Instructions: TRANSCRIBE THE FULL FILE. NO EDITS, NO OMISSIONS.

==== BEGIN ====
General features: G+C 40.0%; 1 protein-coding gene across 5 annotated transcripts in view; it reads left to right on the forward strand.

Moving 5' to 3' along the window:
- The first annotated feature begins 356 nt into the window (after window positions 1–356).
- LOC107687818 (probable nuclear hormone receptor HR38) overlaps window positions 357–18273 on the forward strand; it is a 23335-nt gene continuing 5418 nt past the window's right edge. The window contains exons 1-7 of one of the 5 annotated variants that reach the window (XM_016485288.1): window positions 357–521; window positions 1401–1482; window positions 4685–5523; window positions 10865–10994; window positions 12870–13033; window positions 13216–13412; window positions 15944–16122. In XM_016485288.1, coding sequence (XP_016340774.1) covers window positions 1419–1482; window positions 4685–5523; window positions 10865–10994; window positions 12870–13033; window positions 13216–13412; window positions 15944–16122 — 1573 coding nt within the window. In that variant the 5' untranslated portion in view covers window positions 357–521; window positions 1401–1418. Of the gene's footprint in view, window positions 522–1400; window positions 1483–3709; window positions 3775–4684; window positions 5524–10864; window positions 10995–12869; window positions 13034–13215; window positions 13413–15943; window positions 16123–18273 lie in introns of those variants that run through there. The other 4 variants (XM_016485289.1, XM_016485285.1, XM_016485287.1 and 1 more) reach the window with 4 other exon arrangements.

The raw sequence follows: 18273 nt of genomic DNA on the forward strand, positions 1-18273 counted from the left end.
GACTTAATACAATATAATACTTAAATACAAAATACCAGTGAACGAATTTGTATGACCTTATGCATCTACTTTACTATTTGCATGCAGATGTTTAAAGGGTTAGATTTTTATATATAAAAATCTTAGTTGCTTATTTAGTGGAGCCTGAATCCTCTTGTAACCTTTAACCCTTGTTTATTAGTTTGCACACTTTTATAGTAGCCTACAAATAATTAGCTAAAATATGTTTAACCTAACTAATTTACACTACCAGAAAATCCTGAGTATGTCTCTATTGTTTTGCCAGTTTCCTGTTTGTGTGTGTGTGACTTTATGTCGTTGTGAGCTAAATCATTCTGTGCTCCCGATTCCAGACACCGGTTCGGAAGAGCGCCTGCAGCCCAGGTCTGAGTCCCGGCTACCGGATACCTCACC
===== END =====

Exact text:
General features: G+C 40.0%; 1 protein-coding gene across 5 annotated transcripts in view; it reads left to right on the forward strand.

Moving 5' to 3' along the window:
- The first annotated feature begins 356 nt into the window (after window positions 1–356).
- LOC107687818 (probable nuclear hormone receptor HR38) overlaps window positions 357–18273 on the forward strand; it is a 23335-nt gene continuing 5418 nt past the window's right edge. The window contains exons 1-7 of one of the 5 annotated variants that reach the window (XM_016485288.1): window positions 357–521; window positions 1401–1482; window positions 4685–5523; window positions 10865–10994; window positions 12870–13033; window positions 13216–13412; window positions 15944–16122. In XM_016485288.1, coding sequence (XP_016340774.1) covers window positions 1419–1482; window positions 4685–5523; window positions 10865–10994; window positions 12870–13033; window positions 13216–13412; window positions 15944–16122 — 1573 coding nt within the window. In that variant the 5' untranslated portion in view covers window positions 357–521; window positions 1401–1418. Of the gene's footprint in view, window positions 522–1400; window positions 1483–3709; window positions 3775–4684; window positions 5524–10864; window positions 10995–12869; window positions 13034–13215; window positions 13413–15943; window positions 16123–18273 lie in introns of those variants that run through there. The other 4 variants (XM_016485289.1, XM_016485285.1, XM_016485287.1 and 1 more) reach the window with 4 other exon arrangements.

The raw sequence follows: 18273 nt of genomic DNA on the forward strand, positions 1-18273 counted from the left end.
GACTTAATACAATATAATACTTAAATACAAAATACCAGTGAACGAATTTGTATGACCTTATGCATCTACTTTACTATTTGCATGCAGATGTTTAAAGGGTTAGATTTTTATATATAAAAATCTTAGTTGCTTATTTAGTGGAGCCTGAATCCTCTTGTAACCTTTAACCCTTGTTTATTAGTTTGCACACTTTTATAGTAGCCTACAAATAATTAGCTAAAATATGTTTAACCTAACTAATTTACACTACCAGAAAATCCTGAGTATGTCTCTATTGTTTTGCCAGTTTCCTGTTTGTGTGTGTGTGACTTTATGTCGTTGTGAGCTAAATCATTCTGTGCTCCCGATTCCAGACACCGGTTCGGAAGAGCGCCTGCAGCCCAGGTCTGAGTCCCGGCTACCGGATACCTCACC